During this week’s cold open, Dean and Phil finish up their discussion of Marlon Brando and Jack Lemmon, offering up some final movie recommendations. Phil is back after a lengthy trip to the east coast and he returns with tales of a Shakespeare Theater production about Leonardo Da Vinci and thoughts inspired by Hurricane Ian about how human beings become fixated on the statistically anomalous and he also shares with Dean the exciting way in which their former podcasting home – the Eastern Columbia Building – had a starring role in the new season of Amazon’s fashion competition show “Making the Cut”. Loyal listener Maurice Terenzio checks in with a thought-provoking email that brings the conversation back to Marlon Brando before the return of Lawsuit of the Week focuses Dean and Phil’s attention onto the ill-fated Alec Baldwin western Rust. Celebrity Deaths begins by bringing the conversation once again back to Marlon Brando (!) with a remembrance of activist and artist Sacheen Littlefeather. Many other notables get remembered as well, including an Oscar-winning actress, a comedic “love goddess”, a comic book artist who dazzled live audiences, and a chart-topping rapper-turned-reality star. Finally, two movies get reviewed: the current whodunit theatrical release See How They Run and the 2020 Netflix offering from Charlie Kaufman, I’m Thinking of Ending Things.

This week, Dean and Phil pick up right where they left off … With Dean enjoying the weather in Michigan, Phil in COVID isolation in Los Angeles, and Robert Blake’s Cinefantastique interview about David Lynch’s Lost Highway providing the basis for a “cold open”. The themes of transition, embracing what wants to come forward, emotional intelligence and more get explored deeply in the wake of the death of Queen Elizabeth II. The Royal-themed discussion doesn’t end there, as Pablo Lorrain’s Princess Diana biopic Spencer goes under the microscope. That just starts the movie talk, though, as after raving about Joanna Hogg and her films The Souvenir and The Souvenir: Part II, Phil previews her new film, a mysterious ghost story, The Eternal Daughter, which premiered at the Venice Film Festival. Praise gets heaped upon filmmaker Steve McQueen and two of the films he made for his “Small Axe” series available on Prime: Mangrove and Lovers Rock. Finally, Dean and Phil wrap things up by analyzing three comic book movies (and the industry built on comic book movies): Taika Waititi’s Thor: Love and Thunder, Daniel Espinosa’s Morbius, and Baz Luhrmann’s Elvis (NOT a comic book movie, you say? Just listen – you might change your mind!).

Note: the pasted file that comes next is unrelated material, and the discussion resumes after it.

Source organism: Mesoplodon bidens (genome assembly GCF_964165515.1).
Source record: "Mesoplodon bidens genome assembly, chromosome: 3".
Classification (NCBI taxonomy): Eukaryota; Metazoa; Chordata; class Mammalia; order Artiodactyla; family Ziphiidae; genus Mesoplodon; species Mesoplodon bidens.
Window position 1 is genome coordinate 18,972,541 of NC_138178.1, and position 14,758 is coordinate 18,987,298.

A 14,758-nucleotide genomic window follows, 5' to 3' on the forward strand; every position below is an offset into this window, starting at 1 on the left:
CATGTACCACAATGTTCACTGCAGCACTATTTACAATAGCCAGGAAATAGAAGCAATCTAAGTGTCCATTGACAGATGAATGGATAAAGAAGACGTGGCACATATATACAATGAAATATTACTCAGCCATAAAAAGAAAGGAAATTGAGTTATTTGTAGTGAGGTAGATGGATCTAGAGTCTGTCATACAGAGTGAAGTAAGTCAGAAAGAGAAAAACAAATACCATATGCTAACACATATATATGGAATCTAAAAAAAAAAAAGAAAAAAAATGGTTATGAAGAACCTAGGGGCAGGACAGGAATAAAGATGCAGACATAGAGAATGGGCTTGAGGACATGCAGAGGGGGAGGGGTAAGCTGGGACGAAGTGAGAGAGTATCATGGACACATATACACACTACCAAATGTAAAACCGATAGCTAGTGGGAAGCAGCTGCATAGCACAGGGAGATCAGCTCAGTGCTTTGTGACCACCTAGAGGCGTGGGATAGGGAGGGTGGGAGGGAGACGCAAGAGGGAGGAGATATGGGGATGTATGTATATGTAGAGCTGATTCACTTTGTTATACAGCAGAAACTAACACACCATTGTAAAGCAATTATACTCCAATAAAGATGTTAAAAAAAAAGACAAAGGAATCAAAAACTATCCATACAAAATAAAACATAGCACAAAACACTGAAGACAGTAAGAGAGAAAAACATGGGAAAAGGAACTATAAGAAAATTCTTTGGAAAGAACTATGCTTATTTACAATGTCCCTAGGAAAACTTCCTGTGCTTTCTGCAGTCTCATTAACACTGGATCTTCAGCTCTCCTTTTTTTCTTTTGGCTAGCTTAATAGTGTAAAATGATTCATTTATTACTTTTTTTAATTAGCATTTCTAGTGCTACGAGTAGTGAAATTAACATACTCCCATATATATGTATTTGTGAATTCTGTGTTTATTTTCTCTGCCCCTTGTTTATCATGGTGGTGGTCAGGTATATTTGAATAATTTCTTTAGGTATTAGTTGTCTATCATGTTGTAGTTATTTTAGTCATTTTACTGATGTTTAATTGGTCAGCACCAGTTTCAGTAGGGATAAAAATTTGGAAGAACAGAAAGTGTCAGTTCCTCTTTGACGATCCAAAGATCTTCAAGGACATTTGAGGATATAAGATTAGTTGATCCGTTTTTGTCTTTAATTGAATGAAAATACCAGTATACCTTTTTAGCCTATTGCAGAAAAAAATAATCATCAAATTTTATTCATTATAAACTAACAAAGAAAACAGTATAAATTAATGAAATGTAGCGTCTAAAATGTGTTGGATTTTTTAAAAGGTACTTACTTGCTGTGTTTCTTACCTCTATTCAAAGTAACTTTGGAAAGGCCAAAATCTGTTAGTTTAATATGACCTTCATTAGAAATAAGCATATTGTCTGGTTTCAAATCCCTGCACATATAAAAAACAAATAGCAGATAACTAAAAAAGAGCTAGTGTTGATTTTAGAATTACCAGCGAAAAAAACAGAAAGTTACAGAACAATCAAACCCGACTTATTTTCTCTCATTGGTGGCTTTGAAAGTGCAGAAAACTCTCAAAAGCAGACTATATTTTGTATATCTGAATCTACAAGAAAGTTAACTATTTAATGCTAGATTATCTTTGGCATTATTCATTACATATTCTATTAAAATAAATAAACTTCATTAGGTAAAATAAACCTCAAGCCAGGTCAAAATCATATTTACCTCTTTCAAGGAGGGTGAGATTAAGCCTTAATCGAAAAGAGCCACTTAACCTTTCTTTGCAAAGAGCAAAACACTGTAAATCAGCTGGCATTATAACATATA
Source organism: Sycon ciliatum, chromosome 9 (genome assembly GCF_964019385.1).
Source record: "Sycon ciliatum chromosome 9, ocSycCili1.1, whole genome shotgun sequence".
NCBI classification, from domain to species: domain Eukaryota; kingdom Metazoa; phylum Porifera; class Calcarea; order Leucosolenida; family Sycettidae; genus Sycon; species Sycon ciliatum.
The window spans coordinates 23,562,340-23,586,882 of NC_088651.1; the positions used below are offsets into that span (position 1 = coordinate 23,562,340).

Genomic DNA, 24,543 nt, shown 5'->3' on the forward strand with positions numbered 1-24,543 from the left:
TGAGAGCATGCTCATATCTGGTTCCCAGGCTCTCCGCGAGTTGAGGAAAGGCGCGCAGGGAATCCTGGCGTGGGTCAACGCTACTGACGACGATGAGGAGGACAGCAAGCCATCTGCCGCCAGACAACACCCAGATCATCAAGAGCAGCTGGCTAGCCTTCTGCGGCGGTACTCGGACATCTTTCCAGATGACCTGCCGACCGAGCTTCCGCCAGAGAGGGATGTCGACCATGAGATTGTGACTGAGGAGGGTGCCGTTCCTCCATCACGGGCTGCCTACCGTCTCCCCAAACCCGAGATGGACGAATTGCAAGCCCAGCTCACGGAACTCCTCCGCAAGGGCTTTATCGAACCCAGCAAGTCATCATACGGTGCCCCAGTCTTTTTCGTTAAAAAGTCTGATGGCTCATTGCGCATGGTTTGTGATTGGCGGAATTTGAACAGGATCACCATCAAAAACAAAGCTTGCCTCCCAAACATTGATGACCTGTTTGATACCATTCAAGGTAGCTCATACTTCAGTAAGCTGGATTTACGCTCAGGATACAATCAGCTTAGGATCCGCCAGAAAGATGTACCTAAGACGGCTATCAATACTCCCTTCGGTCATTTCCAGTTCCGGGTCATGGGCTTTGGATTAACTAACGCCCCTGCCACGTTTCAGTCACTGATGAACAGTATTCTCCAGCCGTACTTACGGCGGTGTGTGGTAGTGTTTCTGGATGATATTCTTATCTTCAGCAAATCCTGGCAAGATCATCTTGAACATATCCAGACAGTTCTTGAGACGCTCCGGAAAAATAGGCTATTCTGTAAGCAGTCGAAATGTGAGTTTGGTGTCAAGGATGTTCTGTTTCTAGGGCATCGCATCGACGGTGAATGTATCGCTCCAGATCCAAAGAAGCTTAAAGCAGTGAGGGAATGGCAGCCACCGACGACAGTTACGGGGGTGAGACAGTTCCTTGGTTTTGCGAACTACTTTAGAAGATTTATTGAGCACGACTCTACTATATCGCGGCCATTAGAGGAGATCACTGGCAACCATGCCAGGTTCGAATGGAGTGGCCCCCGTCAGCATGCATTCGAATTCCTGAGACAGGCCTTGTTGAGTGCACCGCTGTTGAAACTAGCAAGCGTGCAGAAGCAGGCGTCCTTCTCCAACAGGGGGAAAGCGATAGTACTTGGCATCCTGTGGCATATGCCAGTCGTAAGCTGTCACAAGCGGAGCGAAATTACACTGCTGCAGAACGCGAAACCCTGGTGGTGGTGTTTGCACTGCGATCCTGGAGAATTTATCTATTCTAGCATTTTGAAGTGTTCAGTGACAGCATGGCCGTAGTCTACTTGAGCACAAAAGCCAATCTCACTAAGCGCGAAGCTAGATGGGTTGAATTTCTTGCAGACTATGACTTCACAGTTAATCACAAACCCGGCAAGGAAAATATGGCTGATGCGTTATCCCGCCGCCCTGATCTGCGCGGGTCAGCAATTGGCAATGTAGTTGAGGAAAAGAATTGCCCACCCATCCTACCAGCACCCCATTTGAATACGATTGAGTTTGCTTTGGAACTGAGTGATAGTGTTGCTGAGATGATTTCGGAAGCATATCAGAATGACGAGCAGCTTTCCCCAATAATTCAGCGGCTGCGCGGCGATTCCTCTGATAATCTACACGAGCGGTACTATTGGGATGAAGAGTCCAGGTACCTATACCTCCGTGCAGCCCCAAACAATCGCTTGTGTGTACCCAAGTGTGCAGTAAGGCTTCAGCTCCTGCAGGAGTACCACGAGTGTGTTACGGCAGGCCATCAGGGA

A cold open about a … melon festival (?!) … inspires a story about racial hostility in Turlock in the early 20th century. From there, Phil is inspired to pick up on a brilliant observation Dean made last week about Mike Nichols’ Working Girl and apply that observation as a potential thru-line for this celebrated director’s career. Alec Baldwin gets into hot water for tweeting support for Anne Heche and Salman Rushdie gets stabbed on-stage right before hailing the USA as the last bastion of freedom of speech. Dean and Phil try to make sense of both of these events. The return of “What We’re Reading” sees Dean learning how to sketch people’s hands and Phil learning what the next World War will be like! In “Celebrity Deaths”, a good friend and frequent collaborator of Stanley Kubrick, a popular and inspiring painter, a legendary French movie star, and the composer of one of the most indelible theme songs of all time all get remembered. Finally, Dean and Phil discuss the finely-tuned instincts Marlon Brando possessed as a great entertainer, and Phil hails the allegorical storytelling on display in Jordan Peele’s Nope.